The ACCC has issued an authorisation allowing the medical technology sector to work together to coordinate the supply and potential manufacture in Australia of ventilators, testing kits, personal protective equipment and other medical equipment needed to deal with the COVID-19 pandemic.
This authorisation follows the regulator's move to allow supermarkets to work together on supply chain issues.
“Our decision will help companies urgently address potential shortages or other constraints on the supply of crucial medical equipment,” said ACCC Chair Rod Sims after announcing the authorisation to the Medical Technology Association of Australia.
“Medical technology companies will now be able to roll out a coordinated plan for supplies of medical equipment nation-wide, which is likely to be crucial in assisting Australia’s response to COVID-19,” added Mr Sims.
A new clinical trial is being launched in the US, based on the use of the blood plasma from patients who have recovered from COVID-19.
The trial will take place in New York, which is emerging as the latest global epicentre of the virus, with the plasma containing antibodies against COVID-19 administered to critically ill patients. There are over 25,000 confirmed cases in New York.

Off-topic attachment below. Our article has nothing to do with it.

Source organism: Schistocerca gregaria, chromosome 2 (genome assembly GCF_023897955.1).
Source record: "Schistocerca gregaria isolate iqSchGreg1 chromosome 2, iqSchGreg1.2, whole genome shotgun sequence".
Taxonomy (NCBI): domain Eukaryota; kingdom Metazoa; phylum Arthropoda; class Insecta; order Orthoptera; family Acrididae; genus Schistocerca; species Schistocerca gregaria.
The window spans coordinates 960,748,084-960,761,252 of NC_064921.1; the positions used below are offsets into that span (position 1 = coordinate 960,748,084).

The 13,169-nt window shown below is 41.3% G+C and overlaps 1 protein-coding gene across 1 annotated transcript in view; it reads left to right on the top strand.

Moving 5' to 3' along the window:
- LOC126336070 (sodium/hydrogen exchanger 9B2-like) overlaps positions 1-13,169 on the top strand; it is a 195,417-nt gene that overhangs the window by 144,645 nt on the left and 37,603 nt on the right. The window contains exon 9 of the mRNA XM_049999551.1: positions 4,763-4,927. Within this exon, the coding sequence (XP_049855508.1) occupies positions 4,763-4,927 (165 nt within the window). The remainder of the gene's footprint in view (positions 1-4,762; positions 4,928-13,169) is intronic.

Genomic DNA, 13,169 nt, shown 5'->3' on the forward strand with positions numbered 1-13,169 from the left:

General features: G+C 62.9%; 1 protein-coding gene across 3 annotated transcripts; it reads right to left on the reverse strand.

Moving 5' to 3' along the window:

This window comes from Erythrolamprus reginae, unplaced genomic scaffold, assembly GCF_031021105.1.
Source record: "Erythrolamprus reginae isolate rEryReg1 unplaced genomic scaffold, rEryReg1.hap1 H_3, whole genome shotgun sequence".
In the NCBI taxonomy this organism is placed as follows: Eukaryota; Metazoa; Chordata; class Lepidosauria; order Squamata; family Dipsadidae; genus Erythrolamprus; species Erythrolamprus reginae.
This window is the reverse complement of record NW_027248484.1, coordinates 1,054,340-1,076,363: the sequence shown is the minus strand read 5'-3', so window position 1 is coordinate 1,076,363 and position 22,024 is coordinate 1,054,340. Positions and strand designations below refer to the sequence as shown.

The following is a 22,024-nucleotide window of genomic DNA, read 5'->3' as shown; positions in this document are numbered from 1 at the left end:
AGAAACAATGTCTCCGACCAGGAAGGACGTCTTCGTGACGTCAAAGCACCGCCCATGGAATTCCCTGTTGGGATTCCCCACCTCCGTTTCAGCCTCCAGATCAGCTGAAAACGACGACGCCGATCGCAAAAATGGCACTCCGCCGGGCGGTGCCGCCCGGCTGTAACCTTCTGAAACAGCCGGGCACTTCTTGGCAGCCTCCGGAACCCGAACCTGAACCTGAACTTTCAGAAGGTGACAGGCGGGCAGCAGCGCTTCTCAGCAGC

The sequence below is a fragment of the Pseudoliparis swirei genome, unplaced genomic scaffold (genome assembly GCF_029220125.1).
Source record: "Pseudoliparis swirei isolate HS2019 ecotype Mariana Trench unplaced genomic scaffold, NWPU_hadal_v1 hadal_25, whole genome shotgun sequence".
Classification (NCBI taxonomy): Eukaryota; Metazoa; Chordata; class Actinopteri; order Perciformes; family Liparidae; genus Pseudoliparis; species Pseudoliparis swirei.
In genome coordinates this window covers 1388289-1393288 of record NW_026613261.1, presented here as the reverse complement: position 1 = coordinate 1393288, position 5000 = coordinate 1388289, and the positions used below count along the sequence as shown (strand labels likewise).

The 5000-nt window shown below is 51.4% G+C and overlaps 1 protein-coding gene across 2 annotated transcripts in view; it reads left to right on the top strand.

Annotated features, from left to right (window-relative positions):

The state's governor Andrew Cuomo told Forbes the technique “has shown promising preliminary results in stimulating the immune system against the disease.”
Takeda is also working on a similar treatment based on the understanding the antibodies in the blood of recovered patients could boost the immune response of other COVID-19 patients.
Other symptomatic treatments are being trialled against COVID-19, including malaria and lupus treatment hydroxychloroquine, with manufacturers already increasing production in anticipation of the need to supply millions of doses. At the stage, any evidence of a benefit is anecdotal, with trials underway.
Trials of Gilead's intravenous therapy remdesivir are also underway in China and the US.